An important part of any brand identity is cohesion. You need to have a defined colour palette, logo, and design aesthetic that helps customers remember you and identify with you. It’s why everyone recognises the ‘golden arches’ of McDonalds, or the mermaid on every Starbucks cup.
Brandless’ issue was that they had mixed messages and a lack of cohesion. As others, including founder Tina Sharkey, have pointed out, they were absolutely a brand. But they were competing in the competitive grocery market. One where brands typically pitch at the low cost basics market, or the high end luxury market. Where Brandless went wrong was trying to do both. People on a budget don’t mind buying low cost necessities. Epicureans with money don’t mind spending for attractive packaging and a slightly better flavour.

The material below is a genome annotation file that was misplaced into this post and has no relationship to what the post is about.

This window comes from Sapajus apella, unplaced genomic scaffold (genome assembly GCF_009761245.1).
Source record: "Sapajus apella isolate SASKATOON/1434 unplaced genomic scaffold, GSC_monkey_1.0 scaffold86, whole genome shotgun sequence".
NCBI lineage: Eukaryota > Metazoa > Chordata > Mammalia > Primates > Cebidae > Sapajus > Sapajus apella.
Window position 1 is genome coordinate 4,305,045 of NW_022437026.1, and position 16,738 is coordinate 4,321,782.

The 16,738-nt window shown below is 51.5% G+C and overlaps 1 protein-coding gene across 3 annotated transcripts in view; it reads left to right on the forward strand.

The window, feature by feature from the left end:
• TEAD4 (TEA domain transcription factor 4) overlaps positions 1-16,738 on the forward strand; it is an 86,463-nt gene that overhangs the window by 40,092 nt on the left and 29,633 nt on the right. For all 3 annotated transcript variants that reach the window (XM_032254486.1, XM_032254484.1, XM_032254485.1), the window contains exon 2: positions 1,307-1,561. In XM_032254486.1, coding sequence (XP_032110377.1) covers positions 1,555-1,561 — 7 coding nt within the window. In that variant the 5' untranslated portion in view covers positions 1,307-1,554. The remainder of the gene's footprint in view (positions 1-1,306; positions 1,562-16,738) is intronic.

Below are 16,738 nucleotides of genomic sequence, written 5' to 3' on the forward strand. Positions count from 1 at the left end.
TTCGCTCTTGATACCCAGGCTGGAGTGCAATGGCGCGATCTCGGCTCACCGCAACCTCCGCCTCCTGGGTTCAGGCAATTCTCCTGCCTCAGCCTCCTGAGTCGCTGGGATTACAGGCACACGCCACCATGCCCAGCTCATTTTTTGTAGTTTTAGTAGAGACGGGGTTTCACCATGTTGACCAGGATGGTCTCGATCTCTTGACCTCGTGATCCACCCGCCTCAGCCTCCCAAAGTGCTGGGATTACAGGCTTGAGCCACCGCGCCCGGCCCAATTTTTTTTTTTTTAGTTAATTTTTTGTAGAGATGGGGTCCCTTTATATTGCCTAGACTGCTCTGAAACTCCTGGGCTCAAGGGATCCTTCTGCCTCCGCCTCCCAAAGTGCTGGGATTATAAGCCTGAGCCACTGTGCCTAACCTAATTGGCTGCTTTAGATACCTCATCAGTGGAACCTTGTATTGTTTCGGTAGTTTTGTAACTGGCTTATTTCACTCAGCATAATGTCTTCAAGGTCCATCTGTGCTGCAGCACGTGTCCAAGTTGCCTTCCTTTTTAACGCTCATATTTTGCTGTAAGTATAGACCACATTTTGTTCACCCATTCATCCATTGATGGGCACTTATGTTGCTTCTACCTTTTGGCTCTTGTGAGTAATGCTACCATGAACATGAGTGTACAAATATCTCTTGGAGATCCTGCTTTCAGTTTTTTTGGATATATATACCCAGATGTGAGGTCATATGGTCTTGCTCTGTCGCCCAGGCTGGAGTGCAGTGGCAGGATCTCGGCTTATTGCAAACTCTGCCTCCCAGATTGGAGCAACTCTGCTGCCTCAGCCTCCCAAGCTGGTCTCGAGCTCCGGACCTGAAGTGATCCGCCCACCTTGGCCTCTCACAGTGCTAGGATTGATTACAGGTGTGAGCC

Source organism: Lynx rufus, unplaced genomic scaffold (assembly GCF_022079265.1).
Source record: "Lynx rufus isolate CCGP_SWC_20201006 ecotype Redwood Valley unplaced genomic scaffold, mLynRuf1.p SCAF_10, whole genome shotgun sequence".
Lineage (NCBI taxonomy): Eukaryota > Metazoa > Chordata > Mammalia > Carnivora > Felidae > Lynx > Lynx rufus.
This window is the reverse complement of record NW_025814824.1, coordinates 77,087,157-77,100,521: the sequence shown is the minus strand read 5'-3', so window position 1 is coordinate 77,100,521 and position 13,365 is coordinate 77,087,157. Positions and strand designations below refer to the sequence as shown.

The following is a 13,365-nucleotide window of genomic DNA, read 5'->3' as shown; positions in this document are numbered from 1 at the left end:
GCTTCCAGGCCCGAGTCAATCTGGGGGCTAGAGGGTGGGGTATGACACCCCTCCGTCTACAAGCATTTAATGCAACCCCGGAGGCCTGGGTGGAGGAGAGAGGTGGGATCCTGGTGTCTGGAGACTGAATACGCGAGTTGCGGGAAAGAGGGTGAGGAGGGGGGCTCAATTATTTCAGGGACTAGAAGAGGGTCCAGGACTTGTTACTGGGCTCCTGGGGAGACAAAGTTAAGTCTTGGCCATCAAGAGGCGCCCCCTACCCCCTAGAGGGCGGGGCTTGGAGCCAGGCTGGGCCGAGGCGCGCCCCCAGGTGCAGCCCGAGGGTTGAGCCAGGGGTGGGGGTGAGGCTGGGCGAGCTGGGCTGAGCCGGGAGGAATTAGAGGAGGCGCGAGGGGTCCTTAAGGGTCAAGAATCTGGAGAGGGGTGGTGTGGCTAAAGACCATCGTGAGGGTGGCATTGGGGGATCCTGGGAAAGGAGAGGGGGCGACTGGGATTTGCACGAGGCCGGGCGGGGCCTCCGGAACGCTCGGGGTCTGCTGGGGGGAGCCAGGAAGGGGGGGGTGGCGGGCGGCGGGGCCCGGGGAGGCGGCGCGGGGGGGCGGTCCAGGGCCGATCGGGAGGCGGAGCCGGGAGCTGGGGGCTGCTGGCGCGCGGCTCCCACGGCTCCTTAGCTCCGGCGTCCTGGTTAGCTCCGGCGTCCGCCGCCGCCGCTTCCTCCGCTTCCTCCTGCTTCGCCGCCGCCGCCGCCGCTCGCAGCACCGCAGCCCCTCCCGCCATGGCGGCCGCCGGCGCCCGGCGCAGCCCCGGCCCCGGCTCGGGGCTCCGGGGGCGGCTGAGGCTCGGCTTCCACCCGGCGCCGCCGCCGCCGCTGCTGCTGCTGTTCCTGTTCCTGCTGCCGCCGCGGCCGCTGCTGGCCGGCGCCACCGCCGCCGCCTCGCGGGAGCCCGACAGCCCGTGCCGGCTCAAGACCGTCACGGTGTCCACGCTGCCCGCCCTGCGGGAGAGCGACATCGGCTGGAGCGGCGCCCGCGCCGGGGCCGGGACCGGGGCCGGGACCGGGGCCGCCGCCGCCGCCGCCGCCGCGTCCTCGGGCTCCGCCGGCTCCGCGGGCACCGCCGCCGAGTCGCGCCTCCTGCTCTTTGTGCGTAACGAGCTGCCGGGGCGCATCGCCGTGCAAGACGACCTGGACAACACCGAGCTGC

$3 Moringa Powder is neither low cost nor a necessity; and putting it in a functional package means it likely won’t appeal to the affluent consumer. Their ‘white box’ branding was fine, but generic and unmemorable; which doesn’t really work when you are selling luxury goods. They failed to create the exclusivity, or the community that would create brand loyalty. There were also complaints about the quality; Brandless had three stars on Trustpilot, with customers complaining of broken dishes and utensils, small product sizes, slow shipping, and that the matcha tea powder “wouldn’t froth”.
The Brand Tax